1. Metals. First he says that Sorenson has hundreds of examples of smelted metals, but then says that most archeologists would dismiss them??? This is a gross oversimplication of Sorenson's statements on this matter on both sides of the spectrum. Many archeologists do not ignore these findings, and in fact have published about and acknowledged the same. I have personally seen striking examples of Mesoamerican metal tools in Mesoamerican museums at Tres Zapotes, Monte Alban, and other locations. Read the following article for an insightful perspective on gold and gold plates in Mesoamerica. Link

2. Directions. Many noted Mesoamerican scholars who support the Tehuantepec model have presented perspectives that explain away any apparent conflicts on this subject. This almost causes me to wonder if Brother De Groote discovered this weakness from a bullet list presented at a Heartland seminar, because those familiar with the issue understand the many perspectives and do not see this as a debilitating weakness or conflict. If anything, it reveals a healthy ongoing debate among the supporters of Book of Mormon geography in Mesoamerica. Which causes me to wonder...is it the Heartland people who emphasize John Sorenson as the "Father" of Book of Mormon geography in Mesoamerica? Now that I read such an idea couched in the way it is in De Groote's article, I suspect that this may be true. Well, it's obviously much easier to launch a battle against the arguments of one guy, right? Patently unfair and misleading in this context. But easier.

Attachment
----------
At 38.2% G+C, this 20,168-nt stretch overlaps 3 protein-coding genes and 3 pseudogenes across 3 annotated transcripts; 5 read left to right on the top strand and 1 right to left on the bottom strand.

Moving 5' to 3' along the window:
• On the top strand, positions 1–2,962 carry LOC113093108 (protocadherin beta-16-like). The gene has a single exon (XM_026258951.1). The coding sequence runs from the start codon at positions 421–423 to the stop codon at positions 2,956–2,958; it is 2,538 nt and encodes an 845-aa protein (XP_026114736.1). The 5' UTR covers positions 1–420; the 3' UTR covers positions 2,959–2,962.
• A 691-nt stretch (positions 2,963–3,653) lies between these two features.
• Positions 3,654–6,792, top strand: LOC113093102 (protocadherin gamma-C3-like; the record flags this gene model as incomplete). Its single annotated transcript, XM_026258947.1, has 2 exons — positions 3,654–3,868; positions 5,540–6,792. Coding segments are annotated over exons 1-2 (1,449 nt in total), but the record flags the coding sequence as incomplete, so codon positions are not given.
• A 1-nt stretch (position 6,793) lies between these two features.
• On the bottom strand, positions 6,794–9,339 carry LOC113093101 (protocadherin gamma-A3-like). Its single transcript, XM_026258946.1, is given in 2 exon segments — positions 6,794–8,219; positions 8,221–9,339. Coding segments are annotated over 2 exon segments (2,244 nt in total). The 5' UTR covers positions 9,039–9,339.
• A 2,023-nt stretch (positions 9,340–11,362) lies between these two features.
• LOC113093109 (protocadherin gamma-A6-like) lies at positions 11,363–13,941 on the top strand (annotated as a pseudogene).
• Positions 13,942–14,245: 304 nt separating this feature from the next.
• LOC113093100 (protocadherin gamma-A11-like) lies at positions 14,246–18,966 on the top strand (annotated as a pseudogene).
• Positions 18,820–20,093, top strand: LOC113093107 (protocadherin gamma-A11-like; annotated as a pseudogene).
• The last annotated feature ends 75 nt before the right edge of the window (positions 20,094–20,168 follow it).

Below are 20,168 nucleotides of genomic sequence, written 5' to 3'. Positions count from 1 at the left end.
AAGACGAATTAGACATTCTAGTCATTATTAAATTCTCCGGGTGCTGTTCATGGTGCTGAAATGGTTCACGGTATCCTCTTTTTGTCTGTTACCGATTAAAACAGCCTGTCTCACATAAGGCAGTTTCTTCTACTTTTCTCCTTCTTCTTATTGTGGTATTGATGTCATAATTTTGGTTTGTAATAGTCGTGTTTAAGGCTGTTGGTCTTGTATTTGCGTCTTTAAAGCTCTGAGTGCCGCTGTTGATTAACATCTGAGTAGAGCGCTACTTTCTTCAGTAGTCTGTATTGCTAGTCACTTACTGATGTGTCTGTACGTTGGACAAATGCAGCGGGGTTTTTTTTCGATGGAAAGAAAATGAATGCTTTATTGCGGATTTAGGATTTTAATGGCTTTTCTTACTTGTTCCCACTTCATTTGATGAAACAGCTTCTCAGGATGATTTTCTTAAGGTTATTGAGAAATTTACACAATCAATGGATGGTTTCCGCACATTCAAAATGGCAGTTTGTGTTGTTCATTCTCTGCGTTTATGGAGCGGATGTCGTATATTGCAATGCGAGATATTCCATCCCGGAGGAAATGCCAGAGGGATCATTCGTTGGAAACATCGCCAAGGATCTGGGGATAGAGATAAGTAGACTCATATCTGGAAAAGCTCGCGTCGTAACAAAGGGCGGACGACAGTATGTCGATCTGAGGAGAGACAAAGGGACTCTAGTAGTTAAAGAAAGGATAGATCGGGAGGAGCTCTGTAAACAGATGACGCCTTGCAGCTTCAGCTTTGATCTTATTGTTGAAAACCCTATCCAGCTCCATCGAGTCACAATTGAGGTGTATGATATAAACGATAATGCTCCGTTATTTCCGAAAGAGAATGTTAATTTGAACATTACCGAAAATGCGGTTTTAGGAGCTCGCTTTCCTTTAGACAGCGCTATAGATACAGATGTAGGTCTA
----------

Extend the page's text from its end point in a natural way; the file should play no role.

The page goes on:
3. Statements of Joseph Smith. The short sentence provided to describe this "weakness" is fair enough, but the conflict itself is one that has been trumpeted by the Heartland people, and because of this the onus has been upon them to explain such statements away. Such efforts appear seriously flawed, as explained by Dr. John Lund in a recent BMAF presentation, which again leads me to believe that this "weakness" comes from a bullet list provided by those espousing the Heartland model. The source of such a bullet list becomes important on some level because it indicates that in De Groote's efforts to present his "neutral and unbiased" review of both camps, he may be far more familiar with the literature of one camp than the other.